- The duty of diligence and fidelity of directors and managers. The new Companies Law provides that directors and managers are not liable for losses to the company arising from their decisions, provided that the decisions do not involve their personal interests and are based on their reasonable judgment of the objective circumstances and full knowledge of the relevant matters within the necessary scope, acting in the best interests of the company. The burden of proving the relevant issue lies with the aggrieved party. The old Companies Law is unclear in this regard and inconsistent court rulings exist.
- Buyback of shares by LLCs. Under the charter, an LLC may buy back or pledge its shares, which do not carry voting rights. This share buyback rule will enable LLCs to restructure their existing share capital more quickly and facilitate shareholders of LLCs to explore new exit routes.
- Drag-along and tag-along rights. The articles of association can include the following rules on the consent of shareholders representing 90% or more of the company’s equity: entitling the majority of shareholders to require other shareholders jointly to transfer all shares of the company to a bona fide third party on the same terms and at the same price, and that minority shareholders require majority shareholders to guarantee the same terms and price for selling their shares together. This is the first time Saudi laws have recognised the rights of drag-along and tag-along, which were often difficult to enforce before this arrangement.
- Matters relating to the compulsory dissolution of LLCs due to losses. Under the old law, if an LLC lost more than half of its capital, the manager must record that in the commercial register and call a shareholders’ meeting within 90 days after knowledge of the loss to discuss whether to continue in business or dissolve the company. If the manager fails to call a meeting of shareholders, or if the meeting fails to make a decision, the company will be compulsorily dissolved. In contrast, the new Companies Law removes the requirement for the compulsory dissolution of LLCs. It clarifies that if an LLC loses more than half of its capital, the manager has 60 days to call a shareholders’ meeting after becoming aware of the situation to see whether to continue the business and take relevant concrete measures, or liquidate the company.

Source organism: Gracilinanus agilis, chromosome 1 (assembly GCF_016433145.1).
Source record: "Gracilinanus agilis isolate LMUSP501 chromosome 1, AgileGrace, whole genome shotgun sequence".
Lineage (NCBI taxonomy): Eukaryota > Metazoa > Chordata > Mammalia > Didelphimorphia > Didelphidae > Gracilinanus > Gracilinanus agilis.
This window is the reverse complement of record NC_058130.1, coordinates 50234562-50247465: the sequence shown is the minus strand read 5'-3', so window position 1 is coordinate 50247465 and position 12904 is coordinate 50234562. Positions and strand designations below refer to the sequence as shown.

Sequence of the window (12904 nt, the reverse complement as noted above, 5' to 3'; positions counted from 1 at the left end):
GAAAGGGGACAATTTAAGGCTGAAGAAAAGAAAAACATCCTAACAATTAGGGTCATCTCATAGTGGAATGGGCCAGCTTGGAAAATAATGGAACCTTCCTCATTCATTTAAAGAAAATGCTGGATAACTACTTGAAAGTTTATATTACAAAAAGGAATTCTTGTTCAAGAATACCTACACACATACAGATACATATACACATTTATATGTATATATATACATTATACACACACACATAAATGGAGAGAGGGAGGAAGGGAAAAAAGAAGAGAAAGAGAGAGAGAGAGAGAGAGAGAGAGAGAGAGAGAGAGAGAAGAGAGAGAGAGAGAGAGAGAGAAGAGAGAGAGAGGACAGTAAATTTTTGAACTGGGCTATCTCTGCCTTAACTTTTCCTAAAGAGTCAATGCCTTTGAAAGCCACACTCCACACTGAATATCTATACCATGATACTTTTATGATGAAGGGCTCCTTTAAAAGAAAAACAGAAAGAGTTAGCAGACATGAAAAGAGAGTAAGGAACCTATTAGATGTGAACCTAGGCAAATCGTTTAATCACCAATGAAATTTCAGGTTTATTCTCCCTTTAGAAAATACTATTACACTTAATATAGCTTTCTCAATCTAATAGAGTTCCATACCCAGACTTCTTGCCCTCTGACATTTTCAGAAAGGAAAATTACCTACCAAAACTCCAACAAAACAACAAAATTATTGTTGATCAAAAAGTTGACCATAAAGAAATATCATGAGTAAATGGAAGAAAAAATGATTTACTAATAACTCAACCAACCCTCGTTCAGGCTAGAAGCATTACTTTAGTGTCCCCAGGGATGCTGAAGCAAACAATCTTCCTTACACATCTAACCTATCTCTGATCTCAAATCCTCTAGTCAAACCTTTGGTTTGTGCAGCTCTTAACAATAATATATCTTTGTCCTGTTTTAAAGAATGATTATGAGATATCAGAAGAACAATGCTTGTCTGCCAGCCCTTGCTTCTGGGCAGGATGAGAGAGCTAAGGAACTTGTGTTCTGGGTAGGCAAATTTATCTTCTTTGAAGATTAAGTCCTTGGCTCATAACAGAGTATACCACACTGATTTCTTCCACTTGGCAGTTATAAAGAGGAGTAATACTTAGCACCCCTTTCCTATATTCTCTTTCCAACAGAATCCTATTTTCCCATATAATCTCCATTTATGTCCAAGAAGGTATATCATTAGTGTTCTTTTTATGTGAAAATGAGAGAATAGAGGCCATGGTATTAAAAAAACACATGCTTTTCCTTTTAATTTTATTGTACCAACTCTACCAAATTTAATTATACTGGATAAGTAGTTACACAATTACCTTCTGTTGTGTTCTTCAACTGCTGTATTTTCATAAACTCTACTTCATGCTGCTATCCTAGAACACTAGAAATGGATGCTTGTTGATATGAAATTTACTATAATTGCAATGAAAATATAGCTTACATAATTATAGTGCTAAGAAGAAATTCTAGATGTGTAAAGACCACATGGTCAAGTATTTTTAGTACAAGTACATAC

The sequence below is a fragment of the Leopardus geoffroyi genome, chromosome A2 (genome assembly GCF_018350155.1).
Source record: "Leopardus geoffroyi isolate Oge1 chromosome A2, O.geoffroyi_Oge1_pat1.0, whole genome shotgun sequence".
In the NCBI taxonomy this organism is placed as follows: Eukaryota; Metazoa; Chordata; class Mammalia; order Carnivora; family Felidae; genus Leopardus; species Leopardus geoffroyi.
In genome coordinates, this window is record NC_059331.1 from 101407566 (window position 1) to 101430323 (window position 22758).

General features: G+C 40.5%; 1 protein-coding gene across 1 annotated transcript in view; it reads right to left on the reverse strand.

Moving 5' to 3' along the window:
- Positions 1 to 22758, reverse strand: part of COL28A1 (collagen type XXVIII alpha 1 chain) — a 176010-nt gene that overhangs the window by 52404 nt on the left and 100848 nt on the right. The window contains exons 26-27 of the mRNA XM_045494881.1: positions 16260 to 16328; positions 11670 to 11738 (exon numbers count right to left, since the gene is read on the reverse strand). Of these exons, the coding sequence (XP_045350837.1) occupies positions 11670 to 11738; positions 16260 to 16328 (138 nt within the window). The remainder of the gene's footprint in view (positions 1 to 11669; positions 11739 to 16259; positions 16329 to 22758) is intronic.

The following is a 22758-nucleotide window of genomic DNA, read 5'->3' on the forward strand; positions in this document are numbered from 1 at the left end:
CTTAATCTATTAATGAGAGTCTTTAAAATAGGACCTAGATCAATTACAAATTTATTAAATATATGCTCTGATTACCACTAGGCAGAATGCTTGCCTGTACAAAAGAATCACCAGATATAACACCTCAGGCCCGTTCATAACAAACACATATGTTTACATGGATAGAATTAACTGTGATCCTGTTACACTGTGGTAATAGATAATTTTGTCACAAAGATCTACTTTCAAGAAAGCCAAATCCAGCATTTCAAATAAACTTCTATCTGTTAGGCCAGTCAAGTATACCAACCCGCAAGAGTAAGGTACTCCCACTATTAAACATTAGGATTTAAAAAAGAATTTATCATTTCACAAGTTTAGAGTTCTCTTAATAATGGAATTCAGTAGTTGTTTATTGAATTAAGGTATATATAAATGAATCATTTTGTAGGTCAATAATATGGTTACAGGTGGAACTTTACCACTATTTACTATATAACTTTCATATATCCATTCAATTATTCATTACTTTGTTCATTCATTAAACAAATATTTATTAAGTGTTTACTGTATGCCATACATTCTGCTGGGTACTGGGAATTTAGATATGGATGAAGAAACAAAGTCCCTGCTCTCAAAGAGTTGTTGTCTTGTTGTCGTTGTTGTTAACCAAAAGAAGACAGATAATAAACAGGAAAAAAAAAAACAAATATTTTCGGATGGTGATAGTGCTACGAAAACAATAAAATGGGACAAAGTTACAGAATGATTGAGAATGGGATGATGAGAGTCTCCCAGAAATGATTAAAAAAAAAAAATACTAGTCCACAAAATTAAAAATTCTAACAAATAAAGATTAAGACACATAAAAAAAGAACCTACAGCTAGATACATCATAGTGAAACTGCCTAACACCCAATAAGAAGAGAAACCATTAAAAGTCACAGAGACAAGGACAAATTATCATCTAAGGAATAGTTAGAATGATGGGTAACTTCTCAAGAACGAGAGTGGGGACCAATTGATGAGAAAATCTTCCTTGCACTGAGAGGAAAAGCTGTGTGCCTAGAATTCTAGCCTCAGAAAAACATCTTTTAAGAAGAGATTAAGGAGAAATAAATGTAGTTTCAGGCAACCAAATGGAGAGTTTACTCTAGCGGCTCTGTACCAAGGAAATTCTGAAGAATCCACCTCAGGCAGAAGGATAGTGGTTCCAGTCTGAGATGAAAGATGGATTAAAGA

The new Companies Law has yet to come into effect and authorities have not announced a deadline for amending the articles of association of companies to comply with the new law. However, Chinese investors should take note of the changes to update the articles of association of their Saudi companies, complying with the requirements of the new Companies Law.
Wang Jihong is a partner and Zhao Huiqi is an associate at Zhong Lun Law Firm